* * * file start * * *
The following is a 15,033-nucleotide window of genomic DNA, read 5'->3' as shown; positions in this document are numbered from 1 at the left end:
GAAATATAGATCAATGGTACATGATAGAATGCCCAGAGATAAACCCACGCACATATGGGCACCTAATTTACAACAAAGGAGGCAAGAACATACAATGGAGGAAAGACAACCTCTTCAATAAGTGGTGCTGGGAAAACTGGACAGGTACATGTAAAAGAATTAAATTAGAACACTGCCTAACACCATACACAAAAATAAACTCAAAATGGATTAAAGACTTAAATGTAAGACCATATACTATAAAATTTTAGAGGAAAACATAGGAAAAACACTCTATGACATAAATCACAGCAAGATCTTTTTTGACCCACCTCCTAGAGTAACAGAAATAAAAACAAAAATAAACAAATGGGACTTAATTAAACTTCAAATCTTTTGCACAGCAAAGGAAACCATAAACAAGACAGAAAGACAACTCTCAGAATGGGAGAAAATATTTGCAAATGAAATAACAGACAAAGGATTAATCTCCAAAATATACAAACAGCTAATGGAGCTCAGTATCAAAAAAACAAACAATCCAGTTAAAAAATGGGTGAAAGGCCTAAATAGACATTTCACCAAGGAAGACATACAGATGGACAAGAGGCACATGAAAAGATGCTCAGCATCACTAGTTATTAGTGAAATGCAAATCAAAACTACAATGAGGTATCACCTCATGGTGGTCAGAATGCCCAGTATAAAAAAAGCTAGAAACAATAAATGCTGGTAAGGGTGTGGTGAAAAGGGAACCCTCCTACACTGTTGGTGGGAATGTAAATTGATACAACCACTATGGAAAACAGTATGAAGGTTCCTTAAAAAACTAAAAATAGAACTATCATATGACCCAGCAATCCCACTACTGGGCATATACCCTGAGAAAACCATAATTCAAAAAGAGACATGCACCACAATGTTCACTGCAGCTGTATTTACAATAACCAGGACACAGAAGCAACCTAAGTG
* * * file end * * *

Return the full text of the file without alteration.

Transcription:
The following is a 15,033-nucleotide window of genomic DNA, read 5'->3' as shown; positions in this document are numbered from 1 at the left end:
GAAATATAGATCAATGGTACATGATAGAATGCCCAGAGATAAACCCACGCACATATGGGCACCTAATTTACAACAAAGGAGGCAAGAACATACAATGGAGGAAAGACAACCTCTTCAATAAGTGGTGCTGGGAAAACTGGACAGGTACATGTAAAAGAATTAAATTAGAACACTGCCTAACACCATACACAAAAATAAACTCAAAATGGATTAAAGACTTAAATGTAAGACCATATACTATAAAATTTTAGAGGAAAACATAGGAAAAACACTCTATGACATAAATCACAGCAAGATCTTTTTTGACCCACCTCCTAGAGTAACAGAAATAAAAACAAAAATAAACAAATGGGACTTAATTAAACTTCAAATCTTTTGCACAGCAAAGGAAACCATAAACAAGACAGAAAGACAACTCTCAGAATGGGAGAAAATATTTGCAAATGAAATAACAGACAAAGGATTAATCTCCAAAATATACAAACAGCTAATGGAGCTCAGTATCAAAAAAACAAACAATCCAGTTAAAAAATGGGTGAAAGGCCTAAATAGACATTTCACCAAGGAAGACATACAGATGGACAAGAGGCACATGAAAAGATGCTCAGCATCACTAGTTATTAGTGAAATGCAAATCAAAACTACAATGAGGTATCACCTCATGGTGGTCAGAATGCCCAGTATAAAAAAAGCTAGAAACAATAAATGCTGGTAAGGGTGTGGTGAAAAGGGAACCCTCCTACACTGTTGGTGGGAATGTAAATTGATACAACCACTATGGAAAACAGTATGAAGGTTCCTTAAAAAACTAAAAATAGAACTATCATATGACCCAGCAATCCCACTACTGGGCATATACCCTGAGAAAACCATAATTCAAAAAGAGACATGCACCACAATGTTCACTGCAGCTGTATTTACAATAACCAGGACACAGAAGCAACCTAAGTG